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Trump is making a ‘short-term political gamble’ on tariffs

A worker at the German steel technology group Salzgitter AG in Salzgitter, Germany
A worker at the German steel technology group Salzgitter AG in Salzgitter, Germany Keystone

Tensions are running high after United States President Donald Trump's decision to slap tariffs on the steel and aluminium imports of close allies. Trade specialist Cédric Dupont External linkwarns that the move is bad news for the US in the long term. 

Trump has imposed tariffs of 25% on steel imports and 10% on aluminium imports from top US trading partners, including Canada, Mexico and the European Union, which took effect on June 1. He has also threatened tariffs on Chinese imports that could rise to some $200 billion (CHF197 billion). 

The US president campaigned on a pledge to rewrite trade agreements and crack down on China, Mexico and other countries. He blames what he calls their abusive trade policies for America’s persistent trade deficits – $566 billion last year. 

His action has provoked retaliation from key allies, including the EU and Canada, who filed challenges with the Geneva-based World Trade Organization (WTO)External link last week. Mexico responded in kind by imposing its own duties on American steel on Tuesday, while also targeting agricultural products from pork to bourbon.

Cédric Dupont is professor of international relations at the Geneva-based Graduate Institute
Cédric Dupont is professor of international relations at the Geneva-based Graduate Institute, with expertise in trade policies, law and the WTO. Graduate Institute What is the logic behind Trump’s commitment to impose tariffs on steel and aluminium imports from supposed allies?  

Cédric Dupont: It’s his way of doing business. Basically, he’s very pragmatic. In business Trump doesn’t believe in having friends. It doesn’t matter if you are an ally; he has interests to defend and he has promised certain things to his voters. 

This kind of strategy is not totally new. The US used a similar approach under George W. Bush. But no one has used these kinds of methods as brutally as Trump. 

Trump is making a short-term political gamble. He might win, as he could get re-elected, but in the medium- to long-term this is very bad news for the US and for the rest of the world. 

The risk is that if he goes too far, Trump could find himself all alone against everyone. That’s what happened in the 1930s when the US ended up being the big loser. You can compare it to what’s happening in the climate sector. The US wanted to do things unilaterally, but isolated themselves and quickly lost the political leadership. Are you worried about this escalating into a trade war?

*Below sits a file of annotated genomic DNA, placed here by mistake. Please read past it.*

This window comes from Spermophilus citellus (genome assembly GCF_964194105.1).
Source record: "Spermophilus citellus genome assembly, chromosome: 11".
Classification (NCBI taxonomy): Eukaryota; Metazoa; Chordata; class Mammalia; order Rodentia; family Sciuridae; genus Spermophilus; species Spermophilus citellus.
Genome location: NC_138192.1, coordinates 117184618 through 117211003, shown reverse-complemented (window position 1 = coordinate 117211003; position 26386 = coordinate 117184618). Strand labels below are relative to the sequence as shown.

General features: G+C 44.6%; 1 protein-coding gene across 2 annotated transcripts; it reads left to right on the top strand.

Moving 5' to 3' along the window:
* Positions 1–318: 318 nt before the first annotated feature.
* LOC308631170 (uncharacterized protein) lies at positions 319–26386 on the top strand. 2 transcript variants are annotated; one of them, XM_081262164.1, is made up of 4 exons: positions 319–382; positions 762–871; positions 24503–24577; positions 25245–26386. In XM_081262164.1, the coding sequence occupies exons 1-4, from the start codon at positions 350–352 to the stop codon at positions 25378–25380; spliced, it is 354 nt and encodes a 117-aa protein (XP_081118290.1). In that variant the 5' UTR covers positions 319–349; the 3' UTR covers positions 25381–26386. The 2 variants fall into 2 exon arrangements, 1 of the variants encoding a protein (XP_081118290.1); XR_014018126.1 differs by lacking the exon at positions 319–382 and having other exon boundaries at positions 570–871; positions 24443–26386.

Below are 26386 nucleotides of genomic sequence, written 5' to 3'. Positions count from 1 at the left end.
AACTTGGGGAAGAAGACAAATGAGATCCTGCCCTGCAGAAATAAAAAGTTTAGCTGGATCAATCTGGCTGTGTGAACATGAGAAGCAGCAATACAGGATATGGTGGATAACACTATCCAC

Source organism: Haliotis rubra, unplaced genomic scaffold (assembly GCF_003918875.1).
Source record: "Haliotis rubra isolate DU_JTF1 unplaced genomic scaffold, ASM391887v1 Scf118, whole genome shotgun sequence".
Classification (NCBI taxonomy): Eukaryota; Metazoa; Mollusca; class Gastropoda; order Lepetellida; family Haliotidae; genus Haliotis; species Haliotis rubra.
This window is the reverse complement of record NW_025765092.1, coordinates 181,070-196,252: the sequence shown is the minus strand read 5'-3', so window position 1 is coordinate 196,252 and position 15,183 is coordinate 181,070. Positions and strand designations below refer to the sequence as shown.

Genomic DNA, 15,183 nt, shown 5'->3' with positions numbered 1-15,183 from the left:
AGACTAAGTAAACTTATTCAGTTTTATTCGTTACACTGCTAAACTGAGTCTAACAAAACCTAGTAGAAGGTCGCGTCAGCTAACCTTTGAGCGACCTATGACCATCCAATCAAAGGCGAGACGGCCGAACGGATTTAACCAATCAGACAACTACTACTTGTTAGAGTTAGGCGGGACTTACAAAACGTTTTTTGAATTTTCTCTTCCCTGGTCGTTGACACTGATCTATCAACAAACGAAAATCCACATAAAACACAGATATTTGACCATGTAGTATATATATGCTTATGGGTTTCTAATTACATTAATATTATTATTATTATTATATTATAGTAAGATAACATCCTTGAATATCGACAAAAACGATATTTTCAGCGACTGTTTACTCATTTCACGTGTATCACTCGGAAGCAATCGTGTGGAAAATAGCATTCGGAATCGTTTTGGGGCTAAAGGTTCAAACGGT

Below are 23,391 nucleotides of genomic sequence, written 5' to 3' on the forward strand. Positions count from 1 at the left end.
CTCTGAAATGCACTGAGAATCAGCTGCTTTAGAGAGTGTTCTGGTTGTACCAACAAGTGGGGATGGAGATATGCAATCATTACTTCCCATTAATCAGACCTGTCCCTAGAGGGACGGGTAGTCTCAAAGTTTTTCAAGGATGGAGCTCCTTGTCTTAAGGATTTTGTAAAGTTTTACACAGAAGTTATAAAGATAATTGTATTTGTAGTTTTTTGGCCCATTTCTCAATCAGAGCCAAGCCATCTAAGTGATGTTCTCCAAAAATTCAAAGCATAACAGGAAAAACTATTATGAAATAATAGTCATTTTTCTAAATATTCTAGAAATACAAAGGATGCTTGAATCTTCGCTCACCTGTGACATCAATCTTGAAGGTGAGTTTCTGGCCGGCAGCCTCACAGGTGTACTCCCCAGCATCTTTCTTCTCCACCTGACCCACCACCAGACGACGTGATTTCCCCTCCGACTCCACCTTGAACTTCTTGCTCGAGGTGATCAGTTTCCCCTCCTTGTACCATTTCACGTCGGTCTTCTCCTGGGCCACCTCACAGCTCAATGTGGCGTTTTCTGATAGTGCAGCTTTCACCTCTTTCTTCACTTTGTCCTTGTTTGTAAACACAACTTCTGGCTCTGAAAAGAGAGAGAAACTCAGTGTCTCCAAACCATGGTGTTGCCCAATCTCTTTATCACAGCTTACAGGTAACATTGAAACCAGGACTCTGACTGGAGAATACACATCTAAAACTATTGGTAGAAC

C.D.: There is always that risk. But I think that Trump is used to these kinds of stormy discussions and I think that, apart from the Chinese, he’s probably got steelier nerves than the other players because it’s how he’s always operated. He sees that the Europeans haven’t got the nerve and that they get cross and show their cards too quickly. 

The fact that Trudeau told him he would slap tariffs worth $13 billion on US products probably didn’t surprise Trump either. He just thinks, “I’ll flex my muscles, you’ll flex yours and in the end, we’ll see what we’ll do”. But is this approach productive? 

Another aspect which perhaps we’re discovering is that Trump never burns his bridges. Is the WTO the place to help solve such an international trade dispute that could well drag on for years? 

C.D.: The US has been involved in lots of procedures before the WTO’s dispute settlement body. In general, these procedures take about two years, and in the end, things usually return to normal. But do such disputes go back to normal without the help of the WTO? That’s the big question we’re unable to answer. 

I believe the EU is right to play the multilateral card – even if takes two years – as the US will be viewed as the bad guy and the cheat. Perhaps that won’t affect Trump but it will impact other economic players in the US, which is generally the big winner at the WTO. It’s not in the US interest to start giving up on global trading rules. 

The WTO offers a sort of multilateral control over this diplomatic game which is the best we have. There is no other alternative. Last year, Switzerland exported to the US aluminium and steel products worth around CHF90 million. Swiss officials have expressed concerns over a possible undesirable chain reaction resulting from the US tariffs and retaliations. What repercussions could Switzerland encounter?  

C.D.: When a country depends on international trade as much as Switzerland, any trade war can have an impact. The worry is that when you start entering a downward spiral caused by trade tensions, markets become nervous and investors want to invest less – that will impact a country like Switzerland. But it’s difficult to put a figure on it.

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